The emerging theme this week has been storylines and their effects on narrative histories.

I found an interesting essay on how reporting can become seriously warped by attention to story development.

>>When journalists make story choices, they favor narrative elements that are most likely to advance a coherent, dramatic story into the future. In some cases, those choices produce stories that ignore potentially damning evidence to the contrary. These cases typically involve looking away from sources less likely to deliver future installments, and favoring (usually official) sources more prepared to deliver regular updates. [...]<<

What this means in commercial ACW history writing is that those historical developments with the greatest continuity and the longest plot lines that have literary merit are the featured historical events of a given period, especially because good stories attract broad audiences. The rule for popular journalism, cited in the paragraph above, certainly applies to writers of history whose essays would blend seamlessly into any newspaper features section.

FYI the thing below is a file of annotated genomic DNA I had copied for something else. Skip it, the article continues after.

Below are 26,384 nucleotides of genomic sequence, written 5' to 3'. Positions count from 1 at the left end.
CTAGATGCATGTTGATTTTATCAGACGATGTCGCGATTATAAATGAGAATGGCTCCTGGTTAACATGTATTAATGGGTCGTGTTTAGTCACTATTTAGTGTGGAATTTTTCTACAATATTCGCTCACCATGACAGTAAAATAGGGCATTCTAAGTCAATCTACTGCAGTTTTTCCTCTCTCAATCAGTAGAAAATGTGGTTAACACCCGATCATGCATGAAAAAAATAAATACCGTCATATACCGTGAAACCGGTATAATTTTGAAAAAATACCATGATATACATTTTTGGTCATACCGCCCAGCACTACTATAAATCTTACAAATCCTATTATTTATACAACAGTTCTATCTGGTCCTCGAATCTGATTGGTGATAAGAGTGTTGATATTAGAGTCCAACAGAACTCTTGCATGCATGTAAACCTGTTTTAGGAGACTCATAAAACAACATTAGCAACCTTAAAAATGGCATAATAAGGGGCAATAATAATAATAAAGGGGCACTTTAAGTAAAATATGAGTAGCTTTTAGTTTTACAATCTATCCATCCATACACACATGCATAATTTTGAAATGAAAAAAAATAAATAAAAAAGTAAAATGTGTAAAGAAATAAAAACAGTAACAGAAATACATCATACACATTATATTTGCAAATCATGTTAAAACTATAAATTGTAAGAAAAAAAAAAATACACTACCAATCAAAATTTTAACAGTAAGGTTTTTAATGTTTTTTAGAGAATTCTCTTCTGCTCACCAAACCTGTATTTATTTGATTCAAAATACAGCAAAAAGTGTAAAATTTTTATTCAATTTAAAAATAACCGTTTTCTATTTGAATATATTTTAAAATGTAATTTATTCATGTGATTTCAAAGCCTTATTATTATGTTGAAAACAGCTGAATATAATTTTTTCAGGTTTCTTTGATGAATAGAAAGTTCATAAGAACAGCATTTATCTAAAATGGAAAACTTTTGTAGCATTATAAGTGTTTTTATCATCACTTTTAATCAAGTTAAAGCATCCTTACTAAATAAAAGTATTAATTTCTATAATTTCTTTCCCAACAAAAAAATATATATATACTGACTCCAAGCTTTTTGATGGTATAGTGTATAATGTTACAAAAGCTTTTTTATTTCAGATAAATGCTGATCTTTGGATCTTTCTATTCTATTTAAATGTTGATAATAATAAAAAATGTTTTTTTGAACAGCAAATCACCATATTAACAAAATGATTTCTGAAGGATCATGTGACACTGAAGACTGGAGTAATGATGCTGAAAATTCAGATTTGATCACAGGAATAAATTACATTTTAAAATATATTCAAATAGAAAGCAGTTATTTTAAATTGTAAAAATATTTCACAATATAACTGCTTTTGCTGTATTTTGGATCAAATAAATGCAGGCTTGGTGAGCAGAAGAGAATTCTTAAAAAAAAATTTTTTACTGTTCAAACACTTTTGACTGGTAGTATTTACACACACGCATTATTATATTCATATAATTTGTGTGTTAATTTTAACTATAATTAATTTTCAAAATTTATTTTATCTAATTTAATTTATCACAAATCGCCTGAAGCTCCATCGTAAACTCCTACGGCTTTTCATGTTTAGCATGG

The essay cited notes that once committed to a story line, the journalist tends to suppress facts or story elements distracting from the main plotline. This is actually how I got into Civil War history in the late 1990s: (a) buying into major narrative themes and then (b) discovering through variant readings a steady stream of information rupturing the major narrative themes.

One man's complaint is another's source of amusement.

(For the whole essay, click here. Its antiwar perspective is less valuable than the specific points it makes.)